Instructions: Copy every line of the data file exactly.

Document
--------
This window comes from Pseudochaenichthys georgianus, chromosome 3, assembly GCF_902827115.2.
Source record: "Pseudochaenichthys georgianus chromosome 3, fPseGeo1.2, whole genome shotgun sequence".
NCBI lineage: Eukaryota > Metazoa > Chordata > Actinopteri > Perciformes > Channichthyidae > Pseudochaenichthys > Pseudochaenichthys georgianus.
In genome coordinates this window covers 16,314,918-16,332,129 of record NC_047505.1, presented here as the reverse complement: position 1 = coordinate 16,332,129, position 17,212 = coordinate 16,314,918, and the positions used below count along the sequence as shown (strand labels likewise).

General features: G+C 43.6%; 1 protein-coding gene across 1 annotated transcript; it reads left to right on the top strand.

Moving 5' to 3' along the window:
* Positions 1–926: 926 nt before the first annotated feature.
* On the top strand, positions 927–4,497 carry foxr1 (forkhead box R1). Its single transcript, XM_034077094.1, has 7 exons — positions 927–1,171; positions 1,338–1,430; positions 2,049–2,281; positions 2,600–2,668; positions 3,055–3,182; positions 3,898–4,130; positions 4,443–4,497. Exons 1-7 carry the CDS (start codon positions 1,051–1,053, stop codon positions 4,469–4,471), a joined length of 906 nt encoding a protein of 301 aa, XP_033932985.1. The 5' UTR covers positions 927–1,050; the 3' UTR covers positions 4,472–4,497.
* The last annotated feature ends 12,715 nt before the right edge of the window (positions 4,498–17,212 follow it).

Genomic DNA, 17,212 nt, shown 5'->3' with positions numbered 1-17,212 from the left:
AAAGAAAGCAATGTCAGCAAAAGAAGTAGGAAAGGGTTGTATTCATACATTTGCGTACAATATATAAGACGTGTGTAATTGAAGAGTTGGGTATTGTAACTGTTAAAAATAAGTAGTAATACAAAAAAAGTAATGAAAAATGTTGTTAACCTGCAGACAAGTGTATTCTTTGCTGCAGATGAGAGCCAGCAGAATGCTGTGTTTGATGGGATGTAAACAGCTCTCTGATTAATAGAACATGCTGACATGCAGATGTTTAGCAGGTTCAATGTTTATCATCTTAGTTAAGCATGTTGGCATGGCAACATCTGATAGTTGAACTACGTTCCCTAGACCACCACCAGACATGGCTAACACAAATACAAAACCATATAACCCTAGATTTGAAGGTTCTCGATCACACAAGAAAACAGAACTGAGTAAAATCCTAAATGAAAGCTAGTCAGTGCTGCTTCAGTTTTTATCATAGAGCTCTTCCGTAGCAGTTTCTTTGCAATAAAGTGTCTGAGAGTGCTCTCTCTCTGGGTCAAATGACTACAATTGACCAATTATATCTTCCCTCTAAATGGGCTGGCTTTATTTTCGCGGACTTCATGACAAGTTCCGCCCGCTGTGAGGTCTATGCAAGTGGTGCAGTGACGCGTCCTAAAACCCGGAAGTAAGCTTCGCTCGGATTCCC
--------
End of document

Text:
This window comes from Pseudochaenichthys georgianus, chromosome 3, assembly GCF_902827115.2.
Source record: "Pseudochaenichthys georgianus chromosome 3, fPseGeo1.2, whole genome shotgun sequence".
NCBI lineage: Eukaryota > Metazoa > Chordata > Actinopteri > Perciformes > Channichthyidae > Pseudochaenichthys > Pseudochaenichthys georgianus.
In genome coordinates this window covers 16,314,918-16,332,129 of record NC_047505.1, presented here as the reverse complement: position 1 = coordinate 16,332,129, position 17,212 = coordinate 16,314,918, and the positions used below count along the sequence as shown (strand labels likewise).

General features: G+C 43.6%; 1 protein-coding gene across 1 annotated transcript; it reads left to right on the top strand.

Moving 5' to 3' along the window:
* Positions 1–926: 926 nt before the first annotated feature.
* On the top strand, positions 927–4,497 carry foxr1 (forkhead box R1). Its single transcript, XM_034077094.1, has 7 exons — positions 927–1,171; positions 1,338–1,430; positions 2,049–2,281; positions 2,600–2,668; positions 3,055–3,182; positions 3,898–4,130; positions 4,443–4,497. Exons 1-7 carry the CDS (start codon positions 1,051–1,053, stop codon positions 4,469–4,471), a joined length of 906 nt encoding a protein of 301 aa, XP_033932985.1. The 5' UTR covers positions 927–1,050; the 3' UTR covers positions 4,472–4,497.
* The last annotated feature ends 12,715 nt before the right edge of the window (positions 4,498–17,212 follow it).

Genomic DNA, 17,212 nt, shown 5'->3' with positions numbered 1-17,212 from the left:
AAAGAAAGCAATGTCAGCAAAAGAAGTAGGAAAGGGTTGTATTCATACATTTGCGTACAATATATAAGACGTGTGTAATTGAAGAGTTGGGTATTGTAACTGTTAAAAATAAGTAGTAATACAAAAAAAGTAATGAAAAATGTTGTTAACCTGCAGACAAGTGTATTCTTTGCTGCAGATGAGAGCCAGCAGAATGCTGTGTTTGATGGGATGTAAACAGCTCTCTGATTAATAGAACATGCTGACATGCAGATGTTTAGCAGGTTCAATGTTTATCATCTTAGTTAAGCATGTTGGCATGGCAACATCTGATAGTTGAACTACGTTCCCTAGACCACCACCAGACATGGCTAACACAAATACAAAACCATATAACCCTAGATTTGAAGGTTCTCGATCACACAAGAAAACAGAACTGAGTAAAATCCTAAATGAAAGCTAGTCAGTGCTGCTTCAGTTTTTATCATAGAGCTCTTCCGTAGCAGTTTCTTTGCAATAAAGTGTCTGAGAGTGCTCTCTCTCTGGGTCAAATGACTACAATTGACCAATTATATCTTCCCTCTAAATGGGCTGGCTTTATTTTCGCGGACTTCATGACAAGTTCCGCCCGCTGTGAGGTCTATGCAAGTGGTGCAGTGACGCGTCCTAAAACCCGGAAGTAAGCTTCGCTCGGATTCCC